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4/25/11 - "Race for Citizenship: Black Orientalism and Asian Uplift from Pre-Emancipation to Neoliberal America" review by Ikuko Asaka, Ph.D.

Race for Citizenship: Black Orientalism and Asian Uplift from Pre-Emancipation to Neoliberal America (New York: New York University Press, 2011)

by Helen Heran Jun

Review by: Ikuko Asaka, Ph.D.

Ikuko Asaka, Ph.D., was a 2010-2011 ARC post-doctoral fellow whose dissertation was entitled "Race across Empire and Republic: Black Migration to Canada and Racial, National, and Gender Formations in Atlantic Context".

Race for Citizenship Black Orientalism and Asian Uplift from Pre-Emancipation to Neoliberal AmericaRace for Citizenship explores how Asian Americans and African Americans have participated in discourse of U.S. citizenship, examining how the institution of citizenship pushed racialized subjects to create progressive narratives of inclusion in the struggle to achieve political, economic, and social inclusion. Jun argues that the creation of definitions of race is “a relational process in which differential inclusions and exclusions are endemic to the institution of citizenship itself.”

Jun analyzes three historical moments in which discourses of Asian American and African American citizenship emerged in notable ways in the face of political, social, and economic crises. The first section examines how the rallying of white labor against Chinese immigrants defined the contours within which blacks could articulate claims to citizenship at that time. Her analysis shows how Orientalism promoted a discursive process called black Orientalism, in which representations of China and the Chinese solidified black national identity in the period after the Reconstruction. Shifting to the World War II period, the second part contextualizes African America urbanization and migration to the West Coast in connection to Japanese American internment, Asian immigration exclusion, and residential segregation. Jun employs the term Asian uplift to illustrate how the construction of Asian Americans as domestic subjects in this period coincided with processes of black racialization. The final section centers on the post-1965 period, an era defined by global changes in modes of production and by a surge in Asian and Latin American immigration. The focus is on discourses of “black/Korean interethnic conflict,” which indicated a particular set of fears and concerns around race and national identity in the late twentieth-century U.S.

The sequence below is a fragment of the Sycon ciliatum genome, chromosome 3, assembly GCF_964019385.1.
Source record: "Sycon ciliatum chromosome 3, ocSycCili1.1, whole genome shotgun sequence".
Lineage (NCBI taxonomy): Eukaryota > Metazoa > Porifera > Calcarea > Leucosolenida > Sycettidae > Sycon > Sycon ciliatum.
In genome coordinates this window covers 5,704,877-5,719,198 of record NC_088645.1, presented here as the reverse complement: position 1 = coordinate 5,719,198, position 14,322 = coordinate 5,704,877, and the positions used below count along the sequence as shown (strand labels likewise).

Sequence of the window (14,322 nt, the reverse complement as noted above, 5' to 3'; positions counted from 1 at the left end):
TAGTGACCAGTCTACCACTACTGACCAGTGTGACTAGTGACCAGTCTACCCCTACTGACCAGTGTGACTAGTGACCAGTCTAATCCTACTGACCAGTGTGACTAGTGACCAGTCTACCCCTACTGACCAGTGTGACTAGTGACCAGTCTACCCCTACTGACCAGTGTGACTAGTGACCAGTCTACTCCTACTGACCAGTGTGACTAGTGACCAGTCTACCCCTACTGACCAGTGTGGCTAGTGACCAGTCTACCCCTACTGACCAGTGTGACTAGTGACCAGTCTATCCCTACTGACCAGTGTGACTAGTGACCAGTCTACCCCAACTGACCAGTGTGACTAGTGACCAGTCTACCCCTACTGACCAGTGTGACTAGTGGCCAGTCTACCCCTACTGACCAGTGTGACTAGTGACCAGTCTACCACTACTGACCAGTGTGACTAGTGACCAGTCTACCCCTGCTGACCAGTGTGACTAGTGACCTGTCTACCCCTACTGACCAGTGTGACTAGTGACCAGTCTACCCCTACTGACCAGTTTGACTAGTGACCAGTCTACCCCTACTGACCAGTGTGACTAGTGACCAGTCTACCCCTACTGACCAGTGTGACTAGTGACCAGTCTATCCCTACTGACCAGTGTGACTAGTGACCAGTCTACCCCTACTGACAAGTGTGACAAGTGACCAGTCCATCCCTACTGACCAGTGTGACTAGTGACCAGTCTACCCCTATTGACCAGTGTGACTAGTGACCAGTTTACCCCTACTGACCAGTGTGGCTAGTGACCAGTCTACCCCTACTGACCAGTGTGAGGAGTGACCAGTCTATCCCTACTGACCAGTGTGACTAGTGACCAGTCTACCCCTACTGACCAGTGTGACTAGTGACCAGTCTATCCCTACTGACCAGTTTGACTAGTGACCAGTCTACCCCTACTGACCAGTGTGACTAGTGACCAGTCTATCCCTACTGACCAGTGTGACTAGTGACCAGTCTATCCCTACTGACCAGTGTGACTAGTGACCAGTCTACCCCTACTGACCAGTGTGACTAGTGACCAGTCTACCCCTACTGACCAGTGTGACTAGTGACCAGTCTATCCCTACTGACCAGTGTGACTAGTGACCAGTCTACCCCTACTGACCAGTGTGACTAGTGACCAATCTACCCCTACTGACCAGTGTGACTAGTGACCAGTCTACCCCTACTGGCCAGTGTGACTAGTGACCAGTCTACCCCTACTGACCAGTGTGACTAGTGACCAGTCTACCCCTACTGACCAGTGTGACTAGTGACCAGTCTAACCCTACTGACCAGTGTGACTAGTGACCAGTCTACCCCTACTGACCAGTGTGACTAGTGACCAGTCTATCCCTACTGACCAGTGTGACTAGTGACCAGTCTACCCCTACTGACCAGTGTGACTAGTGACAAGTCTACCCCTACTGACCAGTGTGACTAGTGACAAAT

The book deemphasizes the notion of intentions, perceptions, and attitudes behind various discourses of race for citizenship. Rather, it argues that the institution of citizenship compels variously racialized groups to negotiate their exclusion in relation to others within “a narrow discursive field.” Such proposition offers us a nuanced approach to textual work by marginalized groups without engaging in an often-futile discussion of intention and motives and enables us to look at the contradictions arising from racialized subject formation as a fundamental condition of U.S. citizenship.